A contemporary masterpiece in ancient Pisa: Keith Haring's Tuttomondo

In one of the most beaten cities of mass tourism, Pisa, there is a wonderful Keith Haring masterpiece: did you know? :-)

Of Pisa, everyone knows the Tower and the Piazza dei Miracoli: a monumental complex that is world-famous and represents a bit of the bare minimum of Pisan tourism. And it is there, in fact, that the bulk of mass tourism is concentrated: dozens of couriers, every day, disembark tourists of all nationalities in Piazzale Manin, just off the square. The tourists make their ritual rounds, take a few photos, someone climbs the tower or enters the cathedral, and then head back out, perhaps to leave for Florence. Those who make their way along Via Santa Maria, which leads from Piazza dei Miracoli toward the medieval center of the city, will notice the almost total absence of tourists after not even a hundred meters.

Yet Pisa has much to offer besides the tower. And we are not just talking about its numerous testimonies of ancient art. Yes, because Pisa also hides an unsuspected and very important masterpiece of contemporary art: we are talking about Tuttomondo, a splendid mural created by Keith Haring in 1989. Keith Haring was one of the great protagonists of twentieth-century art: American, with a very short parable (in fact, he was born in 1958 and disappeared in 1990), together with Jean-Michel Basquiat he was probably the main writer who worked in the twentieth century.

Tuttomondo is a testimony of the highest importance to his art because it is the last work he made in his career, but also the only one designed to remain permanent. The first question to arise is: where exactly is it located in that of Pisa? The work decorates one of the walls of the convent attached to the church of St. Anthony. For those wandering around Piazza dei Miracoli, it is not conveniently located because it is at the opposite end of the city. For those arriving by train and getting off at the central station, however, it is only a short walk away. It remains a little bit hidden, so it is not very easily noticed. When you get to Piazza Vittorio Emanuele (by the way, it is very nice and full of greenery, after it has been rearranged), you have to take Corso Italia: after a few meters you will find a small street going to the left (it is the first one, you cannot miss it!). Entering this narrow street, one will find Tuttomondo practically in front of one’s eyes.

Keith Haring's Tuttomondo in Pisa

The second question is, what is a mural by a New York-based writer doing in Pisa? We could say that it is in Pisa by chance: Keith Haring met in New York a student from Pisa(Piergiorgio Castellani, today a wine entrepreneur) with whom he became friends, so much so that he went to visit him in the Tuscan city. Thus, the idea of beautifying a Pisan wall was born (and it was later chosen, in agreement with the municipality and the parish priest of Sant’Antonio, that of the convent). The young American artist at work attracted many curious Pisans, of all ages, who stopped by every day to see him at work.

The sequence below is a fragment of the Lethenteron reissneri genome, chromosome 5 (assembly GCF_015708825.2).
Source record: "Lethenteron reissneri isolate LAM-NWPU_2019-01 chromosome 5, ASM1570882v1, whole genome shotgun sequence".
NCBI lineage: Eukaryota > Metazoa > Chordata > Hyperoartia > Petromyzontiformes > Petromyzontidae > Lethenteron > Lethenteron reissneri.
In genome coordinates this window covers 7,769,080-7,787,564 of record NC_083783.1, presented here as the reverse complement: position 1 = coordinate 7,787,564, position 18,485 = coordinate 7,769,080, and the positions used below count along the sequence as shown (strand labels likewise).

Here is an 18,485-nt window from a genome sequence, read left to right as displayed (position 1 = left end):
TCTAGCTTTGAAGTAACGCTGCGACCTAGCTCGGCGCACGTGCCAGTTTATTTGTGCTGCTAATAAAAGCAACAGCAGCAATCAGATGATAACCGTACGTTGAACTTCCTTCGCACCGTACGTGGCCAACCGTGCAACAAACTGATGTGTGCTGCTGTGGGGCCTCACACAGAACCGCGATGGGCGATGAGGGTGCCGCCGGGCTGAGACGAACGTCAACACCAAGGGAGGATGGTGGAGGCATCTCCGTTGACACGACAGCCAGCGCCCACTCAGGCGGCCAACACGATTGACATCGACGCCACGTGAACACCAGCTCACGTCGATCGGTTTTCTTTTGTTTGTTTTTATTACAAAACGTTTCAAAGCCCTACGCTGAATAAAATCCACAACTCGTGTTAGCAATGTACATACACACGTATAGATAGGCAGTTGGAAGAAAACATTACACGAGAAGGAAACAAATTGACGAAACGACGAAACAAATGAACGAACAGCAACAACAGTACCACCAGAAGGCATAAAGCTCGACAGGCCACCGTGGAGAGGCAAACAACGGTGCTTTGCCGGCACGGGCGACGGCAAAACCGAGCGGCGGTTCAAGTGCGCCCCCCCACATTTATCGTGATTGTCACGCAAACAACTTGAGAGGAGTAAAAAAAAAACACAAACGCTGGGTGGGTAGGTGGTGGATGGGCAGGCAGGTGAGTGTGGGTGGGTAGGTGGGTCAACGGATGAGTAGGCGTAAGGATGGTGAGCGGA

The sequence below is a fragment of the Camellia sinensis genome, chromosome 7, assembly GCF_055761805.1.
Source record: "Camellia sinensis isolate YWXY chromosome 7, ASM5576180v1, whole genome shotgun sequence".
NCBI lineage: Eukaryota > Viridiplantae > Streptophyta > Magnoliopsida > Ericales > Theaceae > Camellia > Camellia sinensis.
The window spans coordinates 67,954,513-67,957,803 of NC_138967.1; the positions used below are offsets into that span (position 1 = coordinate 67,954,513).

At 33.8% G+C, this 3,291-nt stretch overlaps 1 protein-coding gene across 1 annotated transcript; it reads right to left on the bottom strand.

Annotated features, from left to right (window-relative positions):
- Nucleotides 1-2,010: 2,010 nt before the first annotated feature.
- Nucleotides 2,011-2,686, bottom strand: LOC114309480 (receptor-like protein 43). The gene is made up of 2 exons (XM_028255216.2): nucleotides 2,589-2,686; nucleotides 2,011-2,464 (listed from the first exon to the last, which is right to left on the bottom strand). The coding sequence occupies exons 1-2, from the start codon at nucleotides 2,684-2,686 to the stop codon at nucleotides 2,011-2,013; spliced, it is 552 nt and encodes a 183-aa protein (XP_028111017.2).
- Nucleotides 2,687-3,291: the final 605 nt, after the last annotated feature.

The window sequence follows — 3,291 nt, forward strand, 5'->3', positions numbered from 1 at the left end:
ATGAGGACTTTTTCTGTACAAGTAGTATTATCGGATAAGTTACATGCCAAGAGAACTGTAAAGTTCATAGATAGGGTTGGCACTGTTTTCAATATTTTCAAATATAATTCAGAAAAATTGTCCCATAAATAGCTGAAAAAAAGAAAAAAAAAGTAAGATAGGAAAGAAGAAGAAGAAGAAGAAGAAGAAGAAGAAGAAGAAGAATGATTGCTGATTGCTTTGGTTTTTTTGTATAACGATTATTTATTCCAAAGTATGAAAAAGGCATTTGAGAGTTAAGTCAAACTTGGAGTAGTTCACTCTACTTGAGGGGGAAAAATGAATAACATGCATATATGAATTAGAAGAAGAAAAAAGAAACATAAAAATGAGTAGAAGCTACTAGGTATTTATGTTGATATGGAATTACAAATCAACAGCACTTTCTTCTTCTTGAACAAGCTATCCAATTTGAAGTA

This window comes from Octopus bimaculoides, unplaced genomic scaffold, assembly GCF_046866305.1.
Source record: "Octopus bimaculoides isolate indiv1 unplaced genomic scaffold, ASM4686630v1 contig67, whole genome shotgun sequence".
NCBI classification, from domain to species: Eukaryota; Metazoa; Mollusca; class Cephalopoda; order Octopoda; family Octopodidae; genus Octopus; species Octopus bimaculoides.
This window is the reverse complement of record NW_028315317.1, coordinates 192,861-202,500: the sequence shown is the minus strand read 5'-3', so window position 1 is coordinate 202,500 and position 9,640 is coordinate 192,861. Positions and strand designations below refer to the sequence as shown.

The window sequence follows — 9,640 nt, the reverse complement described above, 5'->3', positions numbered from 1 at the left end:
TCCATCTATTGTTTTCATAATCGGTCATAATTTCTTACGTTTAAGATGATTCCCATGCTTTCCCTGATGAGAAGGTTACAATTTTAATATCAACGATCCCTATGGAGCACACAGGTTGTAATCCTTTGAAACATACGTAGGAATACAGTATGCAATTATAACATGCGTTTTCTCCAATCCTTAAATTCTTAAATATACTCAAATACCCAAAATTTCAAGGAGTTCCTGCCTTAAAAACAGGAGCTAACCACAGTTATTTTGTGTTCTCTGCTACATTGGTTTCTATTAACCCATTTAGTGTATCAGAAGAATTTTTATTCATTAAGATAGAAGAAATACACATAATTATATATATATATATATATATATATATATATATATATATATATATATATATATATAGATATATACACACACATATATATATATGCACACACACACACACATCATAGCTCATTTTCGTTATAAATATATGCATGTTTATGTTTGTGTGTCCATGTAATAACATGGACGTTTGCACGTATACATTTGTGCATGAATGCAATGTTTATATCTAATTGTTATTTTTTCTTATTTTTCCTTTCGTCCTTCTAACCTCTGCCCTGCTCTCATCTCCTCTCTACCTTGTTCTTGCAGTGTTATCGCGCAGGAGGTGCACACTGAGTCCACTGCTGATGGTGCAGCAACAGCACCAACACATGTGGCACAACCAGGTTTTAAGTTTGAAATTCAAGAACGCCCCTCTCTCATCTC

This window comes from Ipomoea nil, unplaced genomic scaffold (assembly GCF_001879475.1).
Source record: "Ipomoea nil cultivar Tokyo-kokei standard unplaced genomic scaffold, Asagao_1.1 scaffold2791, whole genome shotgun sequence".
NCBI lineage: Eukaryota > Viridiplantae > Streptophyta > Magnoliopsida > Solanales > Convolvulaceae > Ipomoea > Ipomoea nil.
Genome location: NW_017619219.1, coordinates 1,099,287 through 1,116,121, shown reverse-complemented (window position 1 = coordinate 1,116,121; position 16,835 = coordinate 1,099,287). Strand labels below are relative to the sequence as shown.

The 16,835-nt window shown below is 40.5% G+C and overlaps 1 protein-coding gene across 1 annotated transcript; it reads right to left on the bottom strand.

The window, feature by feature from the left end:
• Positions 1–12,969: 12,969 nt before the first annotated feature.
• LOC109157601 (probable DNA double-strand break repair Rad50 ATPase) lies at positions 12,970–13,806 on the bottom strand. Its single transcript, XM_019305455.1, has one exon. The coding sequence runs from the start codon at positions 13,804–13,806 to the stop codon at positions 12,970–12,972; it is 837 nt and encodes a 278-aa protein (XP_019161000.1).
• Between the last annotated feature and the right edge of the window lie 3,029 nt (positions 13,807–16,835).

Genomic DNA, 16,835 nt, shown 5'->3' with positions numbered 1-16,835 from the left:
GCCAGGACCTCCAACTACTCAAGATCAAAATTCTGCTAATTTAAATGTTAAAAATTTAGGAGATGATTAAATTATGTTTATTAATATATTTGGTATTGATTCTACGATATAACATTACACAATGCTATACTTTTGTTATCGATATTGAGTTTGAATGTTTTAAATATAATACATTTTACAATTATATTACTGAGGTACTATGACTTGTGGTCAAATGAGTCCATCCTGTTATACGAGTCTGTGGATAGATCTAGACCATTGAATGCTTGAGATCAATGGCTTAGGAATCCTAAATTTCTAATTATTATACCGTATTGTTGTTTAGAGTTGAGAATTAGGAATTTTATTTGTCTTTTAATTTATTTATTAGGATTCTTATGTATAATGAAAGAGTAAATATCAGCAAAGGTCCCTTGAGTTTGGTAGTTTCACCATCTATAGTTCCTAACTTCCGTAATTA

And so, day after day, the end result was what we observe today: a colorful tangle of figures, characterized by soft and delicate but at the same time vivid tones, typical of the American artist’s pop-art. But also typical of Pisan buildings: try, after seeing the mural, to go toward the lungarni. Don’t the colors of the mural remind you of the colors of the facades of the buildings facing the lungarni?

A tangle that blends beautifully with the urban context, an excellent blend of ancient and contemporary. A work so valuable that last year the Superintendence decided to bind it: and that’s something that doesn’t happen often, for contemporary art! But above all, it is a work that stands for high ideals, because it represents peace and harmony in the world (this is the reason for the title, Tuttomondo, which was personally chosen by the artist, in Italian).

So, in this corner of Pisa, history unites with contemporaneity and does so in order to send a precise message: that according to which men should live in harmony and good should overthrow evil. And this last concept becomes very evident to us if we look at the upper right-hand side, with the red snake being broken in two by the green scissors: scissors that is formed by two men united, because if men unite and leave aside their contrasts, their differences, their divisions, there is no evil that can stand up to them.

The artist survived only eight months of his masterpiece: AIDS took him away in 1990. We were lucky, to have been gifted, in Italy, this highest testimony to his art. If you are planning a trip to Tuscany and are stopping in Pisa, stop by and see Tuttomondo, stop to observe and investigate its symbols, also because you will enjoy a quiet atmosphere, off the typical itineraries of mass tourism in Pisa. It is truly worth it!

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